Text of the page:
So how do you know when your child is ready to take the next step, to artificially-colored food? Here's a few guiding principles that can help you identify artificial coloring readiness:
- Has your child begun refusing all foods that aren't screaming red, neon green, or electric blue? If so, it may be time to make the switch to foods that are colors never found in nature.
- If your child is excessively calm or lethargic, the stimulant effect that artificial colors have on many children may be just the pick-me-up they need.
- Is your child the victim of taunting or bullying from other kids because they won't drink the Kool-Aid? Introducing them to artificial colors may help their social life.
- Talk to your doctor about whether your child is getting enough petroleum products in their diet. Added colorings may boost their intake of fossil fuels.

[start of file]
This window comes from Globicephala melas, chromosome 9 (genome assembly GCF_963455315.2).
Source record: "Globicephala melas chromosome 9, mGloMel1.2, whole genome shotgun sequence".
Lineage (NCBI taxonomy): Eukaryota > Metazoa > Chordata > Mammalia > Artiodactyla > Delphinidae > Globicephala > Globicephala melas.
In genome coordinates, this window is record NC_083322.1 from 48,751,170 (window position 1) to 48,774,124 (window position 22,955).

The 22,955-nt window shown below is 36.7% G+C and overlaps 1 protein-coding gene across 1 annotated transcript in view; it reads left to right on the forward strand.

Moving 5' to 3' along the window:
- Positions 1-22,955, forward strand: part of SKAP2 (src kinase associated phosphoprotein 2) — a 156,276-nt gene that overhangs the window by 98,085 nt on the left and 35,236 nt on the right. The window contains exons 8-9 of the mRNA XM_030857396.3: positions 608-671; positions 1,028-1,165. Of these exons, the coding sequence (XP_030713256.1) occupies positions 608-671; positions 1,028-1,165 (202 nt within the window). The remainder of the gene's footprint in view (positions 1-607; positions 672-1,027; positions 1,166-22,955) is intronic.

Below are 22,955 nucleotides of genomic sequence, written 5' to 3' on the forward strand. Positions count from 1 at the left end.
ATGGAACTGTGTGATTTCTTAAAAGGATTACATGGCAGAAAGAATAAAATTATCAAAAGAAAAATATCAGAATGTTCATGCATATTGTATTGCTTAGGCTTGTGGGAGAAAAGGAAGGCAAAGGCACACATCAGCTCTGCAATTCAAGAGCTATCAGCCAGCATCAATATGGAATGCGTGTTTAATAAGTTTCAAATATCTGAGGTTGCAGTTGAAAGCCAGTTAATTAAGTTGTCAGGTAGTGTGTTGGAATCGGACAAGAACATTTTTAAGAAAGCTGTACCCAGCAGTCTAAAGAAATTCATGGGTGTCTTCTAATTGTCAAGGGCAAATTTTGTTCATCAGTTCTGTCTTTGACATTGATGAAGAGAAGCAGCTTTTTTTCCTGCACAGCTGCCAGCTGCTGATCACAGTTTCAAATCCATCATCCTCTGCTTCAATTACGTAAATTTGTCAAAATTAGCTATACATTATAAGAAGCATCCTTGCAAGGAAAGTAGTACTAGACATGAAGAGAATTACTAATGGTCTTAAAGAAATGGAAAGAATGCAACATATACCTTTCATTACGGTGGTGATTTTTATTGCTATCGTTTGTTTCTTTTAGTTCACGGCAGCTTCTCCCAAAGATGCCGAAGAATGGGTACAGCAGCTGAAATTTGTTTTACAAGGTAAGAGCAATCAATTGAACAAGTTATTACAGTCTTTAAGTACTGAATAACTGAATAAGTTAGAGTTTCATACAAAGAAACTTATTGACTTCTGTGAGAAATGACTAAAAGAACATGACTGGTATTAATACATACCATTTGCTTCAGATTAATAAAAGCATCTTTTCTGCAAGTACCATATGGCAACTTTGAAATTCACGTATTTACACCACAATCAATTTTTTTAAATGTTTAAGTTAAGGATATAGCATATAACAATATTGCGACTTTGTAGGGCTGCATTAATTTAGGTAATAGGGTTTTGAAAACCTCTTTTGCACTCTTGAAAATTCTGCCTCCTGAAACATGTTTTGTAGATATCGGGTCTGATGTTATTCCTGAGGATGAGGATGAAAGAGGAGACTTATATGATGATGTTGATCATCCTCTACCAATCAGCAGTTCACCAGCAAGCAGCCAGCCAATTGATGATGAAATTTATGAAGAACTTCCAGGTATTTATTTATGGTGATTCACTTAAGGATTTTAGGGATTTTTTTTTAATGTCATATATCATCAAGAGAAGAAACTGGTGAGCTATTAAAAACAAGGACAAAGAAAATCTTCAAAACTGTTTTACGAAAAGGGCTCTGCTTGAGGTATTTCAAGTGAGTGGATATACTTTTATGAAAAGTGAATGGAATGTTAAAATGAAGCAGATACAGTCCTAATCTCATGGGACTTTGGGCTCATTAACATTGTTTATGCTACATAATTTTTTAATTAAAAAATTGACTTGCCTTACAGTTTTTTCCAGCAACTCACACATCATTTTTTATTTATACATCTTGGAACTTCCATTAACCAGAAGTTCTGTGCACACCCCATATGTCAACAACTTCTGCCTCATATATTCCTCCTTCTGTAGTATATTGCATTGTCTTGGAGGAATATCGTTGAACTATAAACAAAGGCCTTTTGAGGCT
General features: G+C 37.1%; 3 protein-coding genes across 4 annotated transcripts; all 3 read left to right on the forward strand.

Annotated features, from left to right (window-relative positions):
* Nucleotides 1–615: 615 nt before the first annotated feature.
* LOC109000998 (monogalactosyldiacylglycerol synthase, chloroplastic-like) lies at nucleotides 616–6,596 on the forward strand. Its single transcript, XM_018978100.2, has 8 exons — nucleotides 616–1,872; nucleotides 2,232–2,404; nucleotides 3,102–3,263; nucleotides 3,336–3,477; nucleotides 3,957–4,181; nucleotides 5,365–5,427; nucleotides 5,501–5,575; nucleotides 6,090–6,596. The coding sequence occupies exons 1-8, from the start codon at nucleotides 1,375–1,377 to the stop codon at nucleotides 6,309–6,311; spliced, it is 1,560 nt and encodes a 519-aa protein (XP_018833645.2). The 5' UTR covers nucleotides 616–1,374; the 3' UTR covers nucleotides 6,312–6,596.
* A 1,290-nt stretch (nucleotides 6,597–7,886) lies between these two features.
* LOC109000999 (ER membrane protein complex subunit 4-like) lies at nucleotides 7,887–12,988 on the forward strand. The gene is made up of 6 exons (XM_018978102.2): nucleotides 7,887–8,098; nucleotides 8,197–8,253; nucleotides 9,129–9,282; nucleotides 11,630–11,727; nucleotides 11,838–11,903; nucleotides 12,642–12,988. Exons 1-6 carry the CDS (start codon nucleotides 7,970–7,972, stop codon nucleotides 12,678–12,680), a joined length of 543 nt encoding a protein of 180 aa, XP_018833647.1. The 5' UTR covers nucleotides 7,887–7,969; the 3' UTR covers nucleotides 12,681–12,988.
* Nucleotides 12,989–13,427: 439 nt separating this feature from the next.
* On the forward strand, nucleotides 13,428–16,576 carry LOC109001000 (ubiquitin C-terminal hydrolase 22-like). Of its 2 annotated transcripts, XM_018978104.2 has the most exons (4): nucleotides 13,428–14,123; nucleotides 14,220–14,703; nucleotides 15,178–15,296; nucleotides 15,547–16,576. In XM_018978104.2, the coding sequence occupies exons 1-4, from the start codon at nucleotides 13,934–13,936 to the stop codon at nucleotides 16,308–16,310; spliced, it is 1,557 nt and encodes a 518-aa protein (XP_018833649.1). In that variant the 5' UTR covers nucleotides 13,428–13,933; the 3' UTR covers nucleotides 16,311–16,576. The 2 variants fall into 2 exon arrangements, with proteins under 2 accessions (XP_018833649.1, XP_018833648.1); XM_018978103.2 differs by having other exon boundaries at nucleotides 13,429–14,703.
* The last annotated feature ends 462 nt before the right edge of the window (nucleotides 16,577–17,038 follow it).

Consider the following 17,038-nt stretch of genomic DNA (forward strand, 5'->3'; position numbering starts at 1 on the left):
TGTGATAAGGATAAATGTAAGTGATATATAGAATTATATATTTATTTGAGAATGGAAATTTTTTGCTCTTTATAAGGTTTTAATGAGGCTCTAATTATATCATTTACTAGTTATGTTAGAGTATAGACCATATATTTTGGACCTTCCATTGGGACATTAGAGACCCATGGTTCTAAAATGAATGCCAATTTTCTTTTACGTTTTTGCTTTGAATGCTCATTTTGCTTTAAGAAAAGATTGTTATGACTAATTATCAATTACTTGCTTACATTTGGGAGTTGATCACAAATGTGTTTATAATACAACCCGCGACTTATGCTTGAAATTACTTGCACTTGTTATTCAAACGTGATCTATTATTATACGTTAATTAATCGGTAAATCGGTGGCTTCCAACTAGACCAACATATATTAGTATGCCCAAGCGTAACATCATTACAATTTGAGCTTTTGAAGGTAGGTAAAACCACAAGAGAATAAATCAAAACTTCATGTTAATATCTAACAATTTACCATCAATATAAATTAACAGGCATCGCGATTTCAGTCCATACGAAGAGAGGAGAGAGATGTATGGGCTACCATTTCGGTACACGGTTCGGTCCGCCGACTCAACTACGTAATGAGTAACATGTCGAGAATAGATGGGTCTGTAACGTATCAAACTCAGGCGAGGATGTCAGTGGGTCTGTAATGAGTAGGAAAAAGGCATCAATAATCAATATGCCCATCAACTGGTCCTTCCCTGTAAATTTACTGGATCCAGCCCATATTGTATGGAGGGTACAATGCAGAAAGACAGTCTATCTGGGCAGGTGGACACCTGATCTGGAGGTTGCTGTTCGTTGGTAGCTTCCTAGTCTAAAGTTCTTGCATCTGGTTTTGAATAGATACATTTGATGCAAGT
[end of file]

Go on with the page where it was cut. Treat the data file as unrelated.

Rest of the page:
- If your child needs to take medicine, they may accept it better if it is bright pink or blood red.
- Once artificial flavors have been introduced, colors may be necessary to distinguish "the green flavor" from "the purple flavor."
If you're reading from the European Union, you may find it more difficult to get your child their daily dose of artificial colors. Try ordering groceries from US-based companies online, or ask friends to stock up on artificially colored foods when on vacation in the States.
[mandatory "this is satire" disclaimer for those who need it. I do not actually think any child ever needs artificial colors in their diet.]